On Friday, embattled Los Angeles Dodgers outfielder Yasiel Puig collected a double, three singles and two stolen bases on his way to a four-hit night. His performance certainly helped lead the way in the Dodgers’ 9-2 victory over the San Diego Padres.

Considering he had been benched after four innings by manager Don Mattingly on Wednesday versus Chicago, it’s certainly fair to ask the question: Does his four-hit night show that he learned something from the discipline?

It’s likely a question to be debated, considering the massive attention that Puig has generated since making his much-ballyhooed debut in early June. 

Mattingly originally played down the sit-down of Puig on Wednesday, telling the media after the game that he felt like Skip Schumaker was a better option in the hopes of winning the game.

Yeah, right. 

It should also be noted that Puig had a tete-a-tete with both Mattingly and his boss, Ned Colletti, before the game.

Generally, players aren’t called into meetings with their boss and their boss’ boss because they want to talk about warm, fuzzy things.

Puig’s antics both on and off the field were clearly becoming a concern, and the higher-ups were absolutely right in taking the action of sitting Puig.

Puig took the disciplinary action quite well, saying after the game that Mattingly made the right call. With a full day off, many fans were wondering just how Puig would respond.

They got the message loud and clear on Friday.

But does it mean that Puig learned his lesson?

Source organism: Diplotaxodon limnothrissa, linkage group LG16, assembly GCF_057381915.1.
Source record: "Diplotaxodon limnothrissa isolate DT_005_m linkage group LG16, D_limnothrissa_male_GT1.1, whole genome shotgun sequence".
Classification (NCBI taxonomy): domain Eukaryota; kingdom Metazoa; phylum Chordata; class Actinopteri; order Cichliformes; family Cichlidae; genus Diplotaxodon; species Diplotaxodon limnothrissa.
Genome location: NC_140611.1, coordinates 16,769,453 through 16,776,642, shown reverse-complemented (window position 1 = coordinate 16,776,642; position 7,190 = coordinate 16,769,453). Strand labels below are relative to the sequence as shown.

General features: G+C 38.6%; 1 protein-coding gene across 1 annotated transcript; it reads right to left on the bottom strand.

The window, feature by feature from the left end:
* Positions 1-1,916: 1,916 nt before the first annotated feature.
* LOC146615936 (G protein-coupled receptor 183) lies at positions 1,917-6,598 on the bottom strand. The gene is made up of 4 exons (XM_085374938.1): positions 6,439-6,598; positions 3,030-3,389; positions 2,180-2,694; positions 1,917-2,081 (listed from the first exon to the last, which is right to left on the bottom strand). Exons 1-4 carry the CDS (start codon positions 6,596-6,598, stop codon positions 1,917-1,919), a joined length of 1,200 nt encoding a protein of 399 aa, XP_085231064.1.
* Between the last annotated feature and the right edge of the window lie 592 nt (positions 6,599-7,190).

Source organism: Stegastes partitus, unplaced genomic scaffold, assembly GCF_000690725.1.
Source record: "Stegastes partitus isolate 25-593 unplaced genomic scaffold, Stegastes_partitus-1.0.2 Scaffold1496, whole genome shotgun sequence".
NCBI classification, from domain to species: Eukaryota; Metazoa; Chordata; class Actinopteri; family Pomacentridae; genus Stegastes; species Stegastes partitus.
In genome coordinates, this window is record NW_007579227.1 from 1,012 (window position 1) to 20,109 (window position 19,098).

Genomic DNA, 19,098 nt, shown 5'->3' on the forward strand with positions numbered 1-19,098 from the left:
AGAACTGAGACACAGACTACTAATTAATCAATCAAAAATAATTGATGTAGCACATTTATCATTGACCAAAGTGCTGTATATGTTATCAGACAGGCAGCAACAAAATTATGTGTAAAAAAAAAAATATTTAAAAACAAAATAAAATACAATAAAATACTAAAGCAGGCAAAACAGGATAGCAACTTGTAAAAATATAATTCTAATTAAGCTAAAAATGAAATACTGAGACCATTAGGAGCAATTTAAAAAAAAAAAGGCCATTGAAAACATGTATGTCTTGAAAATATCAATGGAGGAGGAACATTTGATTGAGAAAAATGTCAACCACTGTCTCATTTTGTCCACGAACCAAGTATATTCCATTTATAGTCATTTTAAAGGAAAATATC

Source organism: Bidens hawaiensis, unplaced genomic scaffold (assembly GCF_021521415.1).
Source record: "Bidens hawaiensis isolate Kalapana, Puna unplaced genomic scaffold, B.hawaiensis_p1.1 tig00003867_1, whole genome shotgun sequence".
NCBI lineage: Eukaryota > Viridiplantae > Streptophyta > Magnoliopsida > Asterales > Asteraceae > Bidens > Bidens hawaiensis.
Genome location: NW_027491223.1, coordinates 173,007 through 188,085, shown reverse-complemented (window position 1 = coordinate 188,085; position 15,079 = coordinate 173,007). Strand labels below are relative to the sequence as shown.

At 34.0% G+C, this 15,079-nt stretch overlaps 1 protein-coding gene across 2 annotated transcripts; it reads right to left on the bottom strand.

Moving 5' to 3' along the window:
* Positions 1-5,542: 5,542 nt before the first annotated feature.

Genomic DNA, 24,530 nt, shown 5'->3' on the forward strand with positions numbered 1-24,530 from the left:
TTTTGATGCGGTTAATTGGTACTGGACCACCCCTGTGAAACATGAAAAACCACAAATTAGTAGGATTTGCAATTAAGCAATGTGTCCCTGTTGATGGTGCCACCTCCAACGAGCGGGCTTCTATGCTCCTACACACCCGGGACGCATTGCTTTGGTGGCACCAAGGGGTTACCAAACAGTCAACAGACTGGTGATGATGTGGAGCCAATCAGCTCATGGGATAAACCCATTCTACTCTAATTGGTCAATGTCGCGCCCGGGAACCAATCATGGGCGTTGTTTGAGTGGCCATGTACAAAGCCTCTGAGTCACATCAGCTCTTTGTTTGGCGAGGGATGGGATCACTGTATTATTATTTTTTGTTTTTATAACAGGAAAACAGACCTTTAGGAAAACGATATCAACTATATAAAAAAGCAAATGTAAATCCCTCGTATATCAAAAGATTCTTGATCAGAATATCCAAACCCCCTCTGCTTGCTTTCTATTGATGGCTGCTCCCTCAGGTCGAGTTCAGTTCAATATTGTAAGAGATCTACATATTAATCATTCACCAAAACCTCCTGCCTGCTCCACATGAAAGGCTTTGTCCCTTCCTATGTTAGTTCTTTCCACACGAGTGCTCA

In a word, no.

Puig simply had a good game against a subpar team. The Padres are playing out the string right now, and while Puig’s performance certainly lends credence to the “lesson learned” school of thought, one game simply won’t answer that question.

At 22 years of age, armed with seven-year, $42 million contract and being exposed to a way of life he never would have dreamed possible on his native island of Cuba, Puig is absolutely going through growing pains.

Collecting four hits doesn’t mean he’s turned a corner in his maturity level.

Can he start carrying out simple fundamentals like hitting the cutoff man? Will he stop running through hold signs at third base? Will he stop recklessly trying to take an extra base when the prudent thing to do is stay where he is? 

The Dodgers can’t control what Puig does off the field, but they can darn sure try to control what he does between the lines. Mattingly took a step in the right direction with his actions on Wednesday. 

Puig responded with a fabulous night on Friday.

A one-game sample size is nowhere near enough to say that Puig has turned a corner. Still, four hits and two stolen bases in one game has a way of healing wounds quickly. 


Doug Mead is a featured columnist with Bleacher Report. His work has been featured in the Seattle Post-Intelligencer, SF Gate, CBS Sports, the Los Angeles Times and the Houston Chronicle.

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